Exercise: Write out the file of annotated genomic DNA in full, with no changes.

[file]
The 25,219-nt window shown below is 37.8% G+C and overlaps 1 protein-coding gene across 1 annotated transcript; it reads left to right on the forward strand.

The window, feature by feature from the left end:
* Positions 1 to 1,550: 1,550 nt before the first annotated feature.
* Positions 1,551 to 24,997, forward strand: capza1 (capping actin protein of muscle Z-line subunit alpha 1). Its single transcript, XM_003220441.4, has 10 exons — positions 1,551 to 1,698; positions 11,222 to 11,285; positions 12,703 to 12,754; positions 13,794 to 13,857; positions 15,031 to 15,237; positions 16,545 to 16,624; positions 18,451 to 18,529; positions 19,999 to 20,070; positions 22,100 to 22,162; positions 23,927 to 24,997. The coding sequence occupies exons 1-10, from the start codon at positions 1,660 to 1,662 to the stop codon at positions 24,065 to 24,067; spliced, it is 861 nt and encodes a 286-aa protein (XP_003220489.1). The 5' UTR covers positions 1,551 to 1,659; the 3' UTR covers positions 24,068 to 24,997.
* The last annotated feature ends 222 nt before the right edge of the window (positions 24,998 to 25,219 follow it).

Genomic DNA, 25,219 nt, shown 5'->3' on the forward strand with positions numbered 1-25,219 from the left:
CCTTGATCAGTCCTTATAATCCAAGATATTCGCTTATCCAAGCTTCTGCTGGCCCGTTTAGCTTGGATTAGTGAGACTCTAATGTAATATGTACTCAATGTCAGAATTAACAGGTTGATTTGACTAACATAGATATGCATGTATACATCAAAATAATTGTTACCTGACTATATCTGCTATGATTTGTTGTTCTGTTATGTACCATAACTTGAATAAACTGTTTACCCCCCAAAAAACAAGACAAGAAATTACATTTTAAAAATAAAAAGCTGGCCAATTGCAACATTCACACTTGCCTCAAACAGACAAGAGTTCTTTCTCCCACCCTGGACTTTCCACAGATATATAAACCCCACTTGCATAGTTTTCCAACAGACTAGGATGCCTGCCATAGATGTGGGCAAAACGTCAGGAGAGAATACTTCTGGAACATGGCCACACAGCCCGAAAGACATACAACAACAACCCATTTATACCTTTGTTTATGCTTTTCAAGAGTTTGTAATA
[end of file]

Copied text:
The 25,219-nt window shown below is 37.8% G+C and overlaps 1 protein-coding gene across 1 annotated transcript; it reads left to right on the forward strand.

The window, feature by feature from the left end:
* Positions 1 to 1,550: 1,550 nt before the first annotated feature.
* Positions 1,551 to 24,997, forward strand: capza1 (capping actin protein of muscle Z-line subunit alpha 1). Its single transcript, XM_003220441.4, has 10 exons — positions 1,551 to 1,698; positions 11,222 to 11,285; positions 12,703 to 12,754; positions 13,794 to 13,857; positions 15,031 to 15,237; positions 16,545 to 16,624; positions 18,451 to 18,529; positions 19,999 to 20,070; positions 22,100 to 22,162; positions 23,927 to 24,997. The coding sequence occupies exons 1-10, from the start codon at positions 1,660 to 1,662 to the stop codon at positions 24,065 to 24,067; spliced, it is 861 nt and encodes a 286-aa protein (XP_003220489.1). The 5' UTR covers positions 1,551 to 1,659; the 3' UTR covers positions 24,068 to 24,997.
* The last annotated feature ends 222 nt before the right edge of the window (positions 24,998 to 25,219 follow it).

Genomic DNA, 25,219 nt, shown 5'->3' on the forward strand with positions numbered 1-25,219 from the left:
CCTTGATCAGTCCTTATAATCCAAGATATTCGCTTATCCAAGCTTCTGCTGGCCCGTTTAGCTTGGATTAGTGAGACTCTAATGTAATATGTACTCAATGTCAGAATTAACAGGTTGATTTGACTAACATAGATATGCATGTATACATCAAAATAATTGTTACCTGACTATATCTGCTATGATTTGTTGTTCTGTTATGTACCATAACTTGAATAAACTGTTTACCCCCCAAAAAACAAGACAAGAAATTACATTTTAAAAATAAAAAGCTGGCCAATTGCAACATTCACACTTGCCTCAAACAGACAAGAGTTCTTTCTCCCACCCTGGACTTTCCACAGATATATAAACCCCACTTGCATAGTTTTCCAACAGACTAGGATGCCTGCCATAGATGTGGGCAAAACGTCAGGAGAGAATACTTCTGGAACATGGCCACACAGCCCGAAAGACATACAACAACAACCCATTTATACCTTTGTTTATGCTTTTCAAGAGTTTGTAATA